Season four of Stranger Things had a massive premiere weekend audience on Netflix, scoring one of the biggest viewing time figures of the past two years. But it wasn’t the only big TV opening on Memorial Day weekend.
Obi-Wan Kenobi, the latest Star Wars series on Disney+, more than held its own, according to Nielsen data for May 27-29.
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Viewers spent some 5.1 billion minutes watching Stranger Things the week of May 23 — marking only the fourth time since Nielsen started tracking streaming viewing that a series has broken that barrier. (Tiger King did so twice and Ozark once in March 2020.) The 5.1 billion minutes encompasses all episodes of the series, not just the seven episodes of season four that premiered on May 27 — though Nielsen notes that the seven episodes of season four accounted for 4 billion of those minutes, nearly 80 percent of the total.
Netflix’s internal measurement had season four of Stranger Things scoring the best premiere weekend ever for an English-language series.
Obi-Wan Kenobi, meanwhile, clocked in at 1 billion minutes for its first two episodes, becoming only the third Disney+ series (after The Mandalorian and Loki) to reach that mark. That it did so with just those two installments is all the more remarkable; the others had at least five episodes streaming when they crossed the billion-minute line.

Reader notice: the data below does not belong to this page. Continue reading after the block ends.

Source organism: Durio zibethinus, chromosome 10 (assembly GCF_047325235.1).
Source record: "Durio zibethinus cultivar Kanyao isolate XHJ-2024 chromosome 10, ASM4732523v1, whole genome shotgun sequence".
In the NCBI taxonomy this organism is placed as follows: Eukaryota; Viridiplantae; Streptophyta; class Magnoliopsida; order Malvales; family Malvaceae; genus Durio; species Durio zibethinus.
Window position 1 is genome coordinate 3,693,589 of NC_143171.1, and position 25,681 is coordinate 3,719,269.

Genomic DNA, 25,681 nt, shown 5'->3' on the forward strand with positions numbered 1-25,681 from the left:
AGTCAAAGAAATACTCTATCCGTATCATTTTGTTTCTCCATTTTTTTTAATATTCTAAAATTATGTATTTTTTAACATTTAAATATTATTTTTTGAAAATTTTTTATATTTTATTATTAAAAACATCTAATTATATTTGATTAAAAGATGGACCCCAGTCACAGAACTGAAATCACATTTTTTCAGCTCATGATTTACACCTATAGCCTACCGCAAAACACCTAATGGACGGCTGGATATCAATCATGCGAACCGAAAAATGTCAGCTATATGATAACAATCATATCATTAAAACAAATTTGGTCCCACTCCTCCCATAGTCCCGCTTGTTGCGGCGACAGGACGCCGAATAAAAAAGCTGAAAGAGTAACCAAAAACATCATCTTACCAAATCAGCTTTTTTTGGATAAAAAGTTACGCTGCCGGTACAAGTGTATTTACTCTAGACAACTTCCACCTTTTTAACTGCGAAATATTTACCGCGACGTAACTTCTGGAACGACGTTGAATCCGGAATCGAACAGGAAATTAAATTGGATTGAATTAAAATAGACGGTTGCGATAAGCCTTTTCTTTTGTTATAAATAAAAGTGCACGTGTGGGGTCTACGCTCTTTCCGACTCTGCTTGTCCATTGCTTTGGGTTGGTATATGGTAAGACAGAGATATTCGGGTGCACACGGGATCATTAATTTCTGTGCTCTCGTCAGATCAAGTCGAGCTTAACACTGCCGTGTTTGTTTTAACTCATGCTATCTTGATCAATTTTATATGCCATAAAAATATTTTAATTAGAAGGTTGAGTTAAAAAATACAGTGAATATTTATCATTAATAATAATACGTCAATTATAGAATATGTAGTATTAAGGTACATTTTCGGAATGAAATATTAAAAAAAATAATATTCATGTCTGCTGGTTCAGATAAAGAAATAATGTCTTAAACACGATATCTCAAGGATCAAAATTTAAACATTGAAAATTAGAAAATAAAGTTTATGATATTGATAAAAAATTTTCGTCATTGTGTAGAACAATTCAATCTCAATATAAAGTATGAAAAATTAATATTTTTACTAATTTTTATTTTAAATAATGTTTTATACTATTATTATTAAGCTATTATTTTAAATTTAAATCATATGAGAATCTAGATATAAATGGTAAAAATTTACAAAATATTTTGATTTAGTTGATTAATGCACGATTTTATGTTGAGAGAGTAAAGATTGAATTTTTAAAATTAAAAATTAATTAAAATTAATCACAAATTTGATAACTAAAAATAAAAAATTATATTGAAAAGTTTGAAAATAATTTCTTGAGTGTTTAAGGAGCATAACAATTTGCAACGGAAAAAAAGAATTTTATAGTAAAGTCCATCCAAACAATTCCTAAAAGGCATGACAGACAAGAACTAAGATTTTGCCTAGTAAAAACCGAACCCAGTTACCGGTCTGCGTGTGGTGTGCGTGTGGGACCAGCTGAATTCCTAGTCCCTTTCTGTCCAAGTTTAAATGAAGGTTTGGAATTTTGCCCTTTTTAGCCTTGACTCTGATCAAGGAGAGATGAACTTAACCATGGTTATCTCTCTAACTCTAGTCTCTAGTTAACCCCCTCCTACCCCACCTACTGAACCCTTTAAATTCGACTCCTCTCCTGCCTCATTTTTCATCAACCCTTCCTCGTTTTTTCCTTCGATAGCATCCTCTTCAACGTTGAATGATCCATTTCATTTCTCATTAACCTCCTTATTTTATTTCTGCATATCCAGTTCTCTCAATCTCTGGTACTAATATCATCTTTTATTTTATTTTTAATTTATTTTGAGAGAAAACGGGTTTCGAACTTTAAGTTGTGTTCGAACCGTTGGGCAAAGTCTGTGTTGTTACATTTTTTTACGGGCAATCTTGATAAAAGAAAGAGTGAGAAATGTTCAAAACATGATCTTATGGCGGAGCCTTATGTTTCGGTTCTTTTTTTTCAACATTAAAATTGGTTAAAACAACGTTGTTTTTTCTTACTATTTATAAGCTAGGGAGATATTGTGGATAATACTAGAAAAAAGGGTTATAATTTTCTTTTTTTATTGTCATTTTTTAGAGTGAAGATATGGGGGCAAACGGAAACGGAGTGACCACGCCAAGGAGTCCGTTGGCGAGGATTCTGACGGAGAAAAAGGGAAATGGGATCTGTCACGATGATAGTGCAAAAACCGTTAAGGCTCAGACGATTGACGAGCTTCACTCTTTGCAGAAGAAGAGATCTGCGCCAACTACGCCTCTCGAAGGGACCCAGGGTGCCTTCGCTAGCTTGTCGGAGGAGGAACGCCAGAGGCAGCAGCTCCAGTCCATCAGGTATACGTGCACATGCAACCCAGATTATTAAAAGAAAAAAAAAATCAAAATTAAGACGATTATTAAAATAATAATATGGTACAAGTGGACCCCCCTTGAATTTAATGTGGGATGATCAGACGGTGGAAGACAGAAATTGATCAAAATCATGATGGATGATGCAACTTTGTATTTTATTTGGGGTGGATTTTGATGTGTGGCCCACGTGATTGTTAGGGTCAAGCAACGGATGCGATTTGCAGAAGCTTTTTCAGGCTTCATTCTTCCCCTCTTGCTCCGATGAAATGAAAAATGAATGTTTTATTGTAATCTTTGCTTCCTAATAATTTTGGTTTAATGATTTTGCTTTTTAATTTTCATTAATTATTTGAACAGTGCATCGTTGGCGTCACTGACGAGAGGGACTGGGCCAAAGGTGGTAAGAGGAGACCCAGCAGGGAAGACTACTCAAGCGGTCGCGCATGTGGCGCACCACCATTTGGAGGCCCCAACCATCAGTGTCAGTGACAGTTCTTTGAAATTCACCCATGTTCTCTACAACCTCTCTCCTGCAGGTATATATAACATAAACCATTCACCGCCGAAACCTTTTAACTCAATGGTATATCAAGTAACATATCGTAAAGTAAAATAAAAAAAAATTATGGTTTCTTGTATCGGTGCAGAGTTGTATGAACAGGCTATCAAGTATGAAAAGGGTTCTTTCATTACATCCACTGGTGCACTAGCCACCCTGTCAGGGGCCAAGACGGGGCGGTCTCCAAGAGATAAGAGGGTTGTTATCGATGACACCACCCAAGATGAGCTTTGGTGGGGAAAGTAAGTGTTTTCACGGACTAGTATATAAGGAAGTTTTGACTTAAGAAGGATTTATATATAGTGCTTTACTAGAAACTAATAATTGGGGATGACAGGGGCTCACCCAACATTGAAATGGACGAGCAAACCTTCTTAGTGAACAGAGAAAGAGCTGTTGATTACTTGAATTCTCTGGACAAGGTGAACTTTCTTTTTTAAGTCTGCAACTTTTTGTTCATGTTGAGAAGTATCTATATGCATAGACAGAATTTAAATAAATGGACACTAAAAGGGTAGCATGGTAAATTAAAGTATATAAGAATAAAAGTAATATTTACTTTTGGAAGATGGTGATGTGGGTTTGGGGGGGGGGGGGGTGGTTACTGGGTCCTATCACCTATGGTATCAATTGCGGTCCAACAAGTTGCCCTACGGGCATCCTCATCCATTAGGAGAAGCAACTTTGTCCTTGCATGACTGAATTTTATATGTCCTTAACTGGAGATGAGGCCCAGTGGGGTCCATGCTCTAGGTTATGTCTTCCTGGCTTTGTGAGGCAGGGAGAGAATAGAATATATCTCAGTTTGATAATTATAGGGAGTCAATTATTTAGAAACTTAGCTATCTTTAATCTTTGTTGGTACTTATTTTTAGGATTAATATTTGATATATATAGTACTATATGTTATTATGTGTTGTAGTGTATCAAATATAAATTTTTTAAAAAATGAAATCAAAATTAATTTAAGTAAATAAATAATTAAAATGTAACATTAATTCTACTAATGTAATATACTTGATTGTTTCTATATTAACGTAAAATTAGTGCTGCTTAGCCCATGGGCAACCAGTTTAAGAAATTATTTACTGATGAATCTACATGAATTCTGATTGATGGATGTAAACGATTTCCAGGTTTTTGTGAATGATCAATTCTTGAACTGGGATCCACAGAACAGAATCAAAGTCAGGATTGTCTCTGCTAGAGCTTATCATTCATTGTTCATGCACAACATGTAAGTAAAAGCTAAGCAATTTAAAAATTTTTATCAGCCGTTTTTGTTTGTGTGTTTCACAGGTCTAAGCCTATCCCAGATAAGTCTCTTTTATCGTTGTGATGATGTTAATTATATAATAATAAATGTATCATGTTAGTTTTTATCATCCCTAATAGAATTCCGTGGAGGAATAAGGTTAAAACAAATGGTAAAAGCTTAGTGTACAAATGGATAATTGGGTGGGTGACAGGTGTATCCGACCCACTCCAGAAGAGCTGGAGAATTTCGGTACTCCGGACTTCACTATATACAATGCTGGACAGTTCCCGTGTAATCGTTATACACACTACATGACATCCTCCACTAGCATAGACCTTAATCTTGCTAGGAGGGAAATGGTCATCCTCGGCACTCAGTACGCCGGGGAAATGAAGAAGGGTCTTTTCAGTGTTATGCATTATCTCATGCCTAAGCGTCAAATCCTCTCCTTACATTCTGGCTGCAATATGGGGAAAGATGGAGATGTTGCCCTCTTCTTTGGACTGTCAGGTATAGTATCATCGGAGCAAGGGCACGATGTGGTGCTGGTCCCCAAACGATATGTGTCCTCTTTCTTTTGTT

The disparity in total viewing for the two shows isn’t a surprise, given that Nielsen measures all episodes of a series in its streaming rankings: Stranger Things has released 32 episodes as of May 27 to just the two for Obi-Wan Kenobi.
Nielsen also broke down the average audiences for both shows’ premieres from May 27-29, and while Stranger Things still holds an advantage, it’s considerably narrower.
The Stranger Things season four premiere had an average viewership of 12.72 million over those three days, based on 966.6 million minutes of viewing time divided by the episode’s 76-minute running time. The Obi-Wan Kenobi premiere averaged 11.18 million viewers (592.3 million minutes divided by a 53-minute run time).
Nielsen’s streaming ratings measure viewing in the United States, not worldwide, and only on TV sets, not on mobile devices.
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